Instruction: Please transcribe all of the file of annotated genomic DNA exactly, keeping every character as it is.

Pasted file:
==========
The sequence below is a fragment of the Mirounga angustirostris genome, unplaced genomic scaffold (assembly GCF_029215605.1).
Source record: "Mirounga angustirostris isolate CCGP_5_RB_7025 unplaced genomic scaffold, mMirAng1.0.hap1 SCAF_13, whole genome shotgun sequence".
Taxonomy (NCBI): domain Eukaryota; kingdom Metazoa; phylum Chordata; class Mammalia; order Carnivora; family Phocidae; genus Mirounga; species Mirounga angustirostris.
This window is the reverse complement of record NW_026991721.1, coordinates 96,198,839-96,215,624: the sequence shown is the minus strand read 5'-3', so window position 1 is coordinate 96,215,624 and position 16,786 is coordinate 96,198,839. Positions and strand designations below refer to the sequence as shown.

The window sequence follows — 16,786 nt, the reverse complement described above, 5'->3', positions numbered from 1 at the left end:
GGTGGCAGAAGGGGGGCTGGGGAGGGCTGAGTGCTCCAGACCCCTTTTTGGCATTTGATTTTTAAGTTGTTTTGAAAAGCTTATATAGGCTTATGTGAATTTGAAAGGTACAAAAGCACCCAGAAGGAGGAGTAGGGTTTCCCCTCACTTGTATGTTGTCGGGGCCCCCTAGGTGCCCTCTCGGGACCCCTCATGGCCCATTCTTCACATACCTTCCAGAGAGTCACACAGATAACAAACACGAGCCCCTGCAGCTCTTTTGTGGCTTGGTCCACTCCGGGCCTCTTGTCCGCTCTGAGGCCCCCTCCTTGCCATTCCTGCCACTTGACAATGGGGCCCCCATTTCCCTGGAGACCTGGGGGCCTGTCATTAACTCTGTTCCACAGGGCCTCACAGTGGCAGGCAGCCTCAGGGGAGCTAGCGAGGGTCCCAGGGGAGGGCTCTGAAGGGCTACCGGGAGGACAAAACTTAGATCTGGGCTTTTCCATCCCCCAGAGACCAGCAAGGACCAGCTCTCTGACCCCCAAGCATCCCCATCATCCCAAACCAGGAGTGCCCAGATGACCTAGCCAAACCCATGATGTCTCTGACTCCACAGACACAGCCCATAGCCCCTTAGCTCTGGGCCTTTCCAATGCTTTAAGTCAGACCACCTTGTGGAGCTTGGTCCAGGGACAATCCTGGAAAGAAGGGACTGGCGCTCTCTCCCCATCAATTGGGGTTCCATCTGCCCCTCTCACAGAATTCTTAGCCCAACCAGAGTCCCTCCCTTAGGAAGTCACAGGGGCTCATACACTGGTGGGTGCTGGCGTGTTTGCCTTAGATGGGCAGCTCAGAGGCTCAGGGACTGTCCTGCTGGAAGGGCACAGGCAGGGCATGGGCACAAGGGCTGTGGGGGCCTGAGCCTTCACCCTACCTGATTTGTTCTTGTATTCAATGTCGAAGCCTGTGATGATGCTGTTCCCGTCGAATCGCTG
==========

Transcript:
The sequence below is a fragment of the Mirounga angustirostris genome, unplaced genomic scaffold (assembly GCF_029215605.1).
Source record: "Mirounga angustirostris isolate CCGP_5_RB_7025 unplaced genomic scaffold, mMirAng1.0.hap1 SCAF_13, whole genome shotgun sequence".
Taxonomy (NCBI): domain Eukaryota; kingdom Metazoa; phylum Chordata; class Mammalia; order Carnivora; family Phocidae; genus Mirounga; species Mirounga angustirostris.
This window is the reverse complement of record NW_026991721.1, coordinates 96,198,839-96,215,624: the sequence shown is the minus strand read 5'-3', so window position 1 is coordinate 96,215,624 and position 16,786 is coordinate 96,198,839. Positions and strand designations below refer to the sequence as shown.

The window sequence follows — 16,786 nt, the reverse complement described above, 5'->3', positions numbered from 1 at the left end:
GGTGGCAGAAGGGGGGCTGGGGAGGGCTGAGTGCTCCAGACCCCTTTTTGGCATTTGATTTTTAAGTTGTTTTGAAAAGCTTATATAGGCTTATGTGAATTTGAAAGGTACAAAAGCACCCAGAAGGAGGAGTAGGGTTTCCCCTCACTTGTATGTTGTCGGGGCCCCCTAGGTGCCCTCTCGGGACCCCTCATGGCCCATTCTTCACATACCTTCCAGAGAGTCACACAGATAACAAACACGAGCCCCTGCAGCTCTTTTGTGGCTTGGTCCACTCCGGGCCTCTTGTCCGCTCTGAGGCCCCCTCCTTGCCATTCCTGCCACTTGACAATGGGGCCCCCATTTCCCTGGAGACCTGGGGGCCTGTCATTAACTCTGTTCCACAGGGCCTCACAGTGGCAGGCAGCCTCAGGGGAGCTAGCGAGGGTCCCAGGGGAGGGCTCTGAAGGGCTACCGGGAGGACAAAACTTAGATCTGGGCTTTTCCATCCCCCAGAGACCAGCAAGGACCAGCTCTCTGACCCCCAAGCATCCCCATCATCCCAAACCAGGAGTGCCCAGATGACCTAGCCAAACCCATGATGTCTCTGACTCCACAGACACAGCCCATAGCCCCTTAGCTCTGGGCCTTTCCAATGCTTTAAGTCAGACCACCTTGTGGAGCTTGGTCCAGGGACAATCCTGGAAAGAAGGGACTGGCGCTCTCTCCCCATCAATTGGGGTTCCATCTGCCCCTCTCACAGAATTCTTAGCCCAACCAGAGTCCCTCCCTTAGGAAGTCACAGGGGCTCATACACTGGTGGGTGCTGGCGTGTTTGCCTTAGATGGGCAGCTCAGAGGCTCAGGGACTGTCCTGCTGGAAGGGCACAGGCAGGGCATGGGCACAAGGGCTGTGGGGGCCTGAGCCTTCACCCTACCTGATTTGTTCTTGTATTCAATGTCGAAGCCTGTGATGATGCTGTTCCCGTCGAATCGCTG